Technical Summary

Emotional, motivational and social impairments are increasingly thought to be fundamental to the pathology of psychiatric disorders. Therefore any comprehensive assessment of neuropsychiatric patients should include measures of these aspects of behaviour. However, in contrast to measures of non-affective aspects of cognition via neuropsychological assessment, standardised and well-validated tests of affective functions are lacking, limiting the scope of clinical trials and hampering scientific progress. Well-designed, carefully validated and widely accepted measures of a comprehensive range of affective functions would facilitate clinical trials, both of drugs and psychological therapies which particularly aim to target emotional, motivational and social processes. Characterising deficits in these processes systematically across studies would also contribute to the definition of endophenotypes relevant to neuropsychiatric disorders with implications for understanding aetiology. In this proposal, we seek to develop a computerised battery comprising tests of emotional, motivational and social function. The battery will be optimised for use in clinical trials and multi-centre studies. Having developed and piloted a set of tests, we will then validate this battery in a group of 200 young, healthy volunteers and determine test-retest reliability by follow-up testing of 40 of the volunteers. Establishing reliability is critical to confirm the utility of the battery in longitudinal contexts such as clinical trials.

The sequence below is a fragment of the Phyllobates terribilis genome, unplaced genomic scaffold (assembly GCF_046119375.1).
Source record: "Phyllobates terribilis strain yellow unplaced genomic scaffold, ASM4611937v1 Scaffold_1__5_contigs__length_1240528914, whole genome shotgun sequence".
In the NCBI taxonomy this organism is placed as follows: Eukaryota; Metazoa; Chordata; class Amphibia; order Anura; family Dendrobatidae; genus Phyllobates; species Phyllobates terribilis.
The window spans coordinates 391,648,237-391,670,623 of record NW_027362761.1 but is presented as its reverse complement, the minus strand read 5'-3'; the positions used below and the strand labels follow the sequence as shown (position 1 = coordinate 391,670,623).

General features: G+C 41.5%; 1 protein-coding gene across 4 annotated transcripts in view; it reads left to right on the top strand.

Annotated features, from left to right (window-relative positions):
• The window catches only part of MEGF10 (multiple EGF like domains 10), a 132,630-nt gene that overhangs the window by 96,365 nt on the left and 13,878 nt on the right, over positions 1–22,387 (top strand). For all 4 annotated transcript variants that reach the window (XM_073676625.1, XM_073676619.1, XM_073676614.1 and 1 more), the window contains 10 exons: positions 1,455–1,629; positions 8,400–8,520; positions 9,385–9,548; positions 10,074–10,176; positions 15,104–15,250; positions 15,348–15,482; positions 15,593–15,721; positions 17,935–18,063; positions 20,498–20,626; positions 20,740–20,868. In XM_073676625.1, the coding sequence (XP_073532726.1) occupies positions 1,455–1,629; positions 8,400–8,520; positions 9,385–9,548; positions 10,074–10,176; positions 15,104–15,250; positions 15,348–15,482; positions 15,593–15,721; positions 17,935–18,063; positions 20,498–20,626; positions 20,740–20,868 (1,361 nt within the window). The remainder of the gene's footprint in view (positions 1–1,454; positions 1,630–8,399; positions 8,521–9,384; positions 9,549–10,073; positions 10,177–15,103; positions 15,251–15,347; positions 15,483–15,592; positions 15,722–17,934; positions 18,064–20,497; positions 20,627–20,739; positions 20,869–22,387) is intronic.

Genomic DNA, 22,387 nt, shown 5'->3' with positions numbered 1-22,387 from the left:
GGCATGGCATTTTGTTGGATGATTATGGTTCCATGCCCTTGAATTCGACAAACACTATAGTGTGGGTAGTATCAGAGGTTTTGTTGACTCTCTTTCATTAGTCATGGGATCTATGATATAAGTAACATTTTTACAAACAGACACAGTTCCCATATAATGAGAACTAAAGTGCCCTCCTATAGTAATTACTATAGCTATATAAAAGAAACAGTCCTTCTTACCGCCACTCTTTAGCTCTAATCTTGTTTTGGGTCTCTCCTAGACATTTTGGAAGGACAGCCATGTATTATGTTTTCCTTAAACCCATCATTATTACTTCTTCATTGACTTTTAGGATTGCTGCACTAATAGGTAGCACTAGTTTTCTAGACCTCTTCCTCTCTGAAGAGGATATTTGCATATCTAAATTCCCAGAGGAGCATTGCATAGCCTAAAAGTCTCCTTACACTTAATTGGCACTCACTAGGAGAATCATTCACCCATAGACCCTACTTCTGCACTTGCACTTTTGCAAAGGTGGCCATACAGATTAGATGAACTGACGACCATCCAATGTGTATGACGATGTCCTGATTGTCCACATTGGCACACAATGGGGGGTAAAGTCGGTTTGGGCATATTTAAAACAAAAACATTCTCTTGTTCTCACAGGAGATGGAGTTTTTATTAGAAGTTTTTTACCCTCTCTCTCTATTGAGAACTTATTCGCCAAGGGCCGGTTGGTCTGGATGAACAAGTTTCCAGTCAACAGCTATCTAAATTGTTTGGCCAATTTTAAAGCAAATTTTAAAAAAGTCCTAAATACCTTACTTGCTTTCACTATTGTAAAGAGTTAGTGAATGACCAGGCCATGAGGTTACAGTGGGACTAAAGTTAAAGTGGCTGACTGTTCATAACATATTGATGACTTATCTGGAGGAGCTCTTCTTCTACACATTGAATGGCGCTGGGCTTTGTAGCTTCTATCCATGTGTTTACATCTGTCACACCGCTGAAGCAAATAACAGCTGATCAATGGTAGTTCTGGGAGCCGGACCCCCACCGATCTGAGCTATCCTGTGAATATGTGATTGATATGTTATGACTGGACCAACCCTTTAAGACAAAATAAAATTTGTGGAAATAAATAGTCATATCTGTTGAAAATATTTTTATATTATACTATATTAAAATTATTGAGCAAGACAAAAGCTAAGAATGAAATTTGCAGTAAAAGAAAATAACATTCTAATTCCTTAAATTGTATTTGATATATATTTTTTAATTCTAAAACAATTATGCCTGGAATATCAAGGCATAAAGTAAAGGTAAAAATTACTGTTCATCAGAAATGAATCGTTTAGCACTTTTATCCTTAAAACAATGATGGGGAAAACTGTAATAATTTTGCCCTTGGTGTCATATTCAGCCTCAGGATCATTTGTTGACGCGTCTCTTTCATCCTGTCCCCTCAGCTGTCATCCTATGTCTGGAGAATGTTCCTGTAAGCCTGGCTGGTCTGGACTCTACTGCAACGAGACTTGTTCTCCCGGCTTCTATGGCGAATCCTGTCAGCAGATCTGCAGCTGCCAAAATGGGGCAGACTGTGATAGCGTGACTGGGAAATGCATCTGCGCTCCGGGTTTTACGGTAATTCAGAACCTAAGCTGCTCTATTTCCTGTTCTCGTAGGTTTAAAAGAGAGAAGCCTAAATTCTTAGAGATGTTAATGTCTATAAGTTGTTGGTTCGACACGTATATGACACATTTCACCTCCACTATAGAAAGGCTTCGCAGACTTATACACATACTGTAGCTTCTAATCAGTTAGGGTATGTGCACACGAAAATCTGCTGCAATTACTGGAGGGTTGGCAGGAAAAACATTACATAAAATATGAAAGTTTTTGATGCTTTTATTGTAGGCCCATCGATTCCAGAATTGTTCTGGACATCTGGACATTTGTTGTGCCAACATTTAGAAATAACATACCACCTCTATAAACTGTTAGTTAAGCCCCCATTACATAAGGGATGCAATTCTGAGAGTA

Planned Impact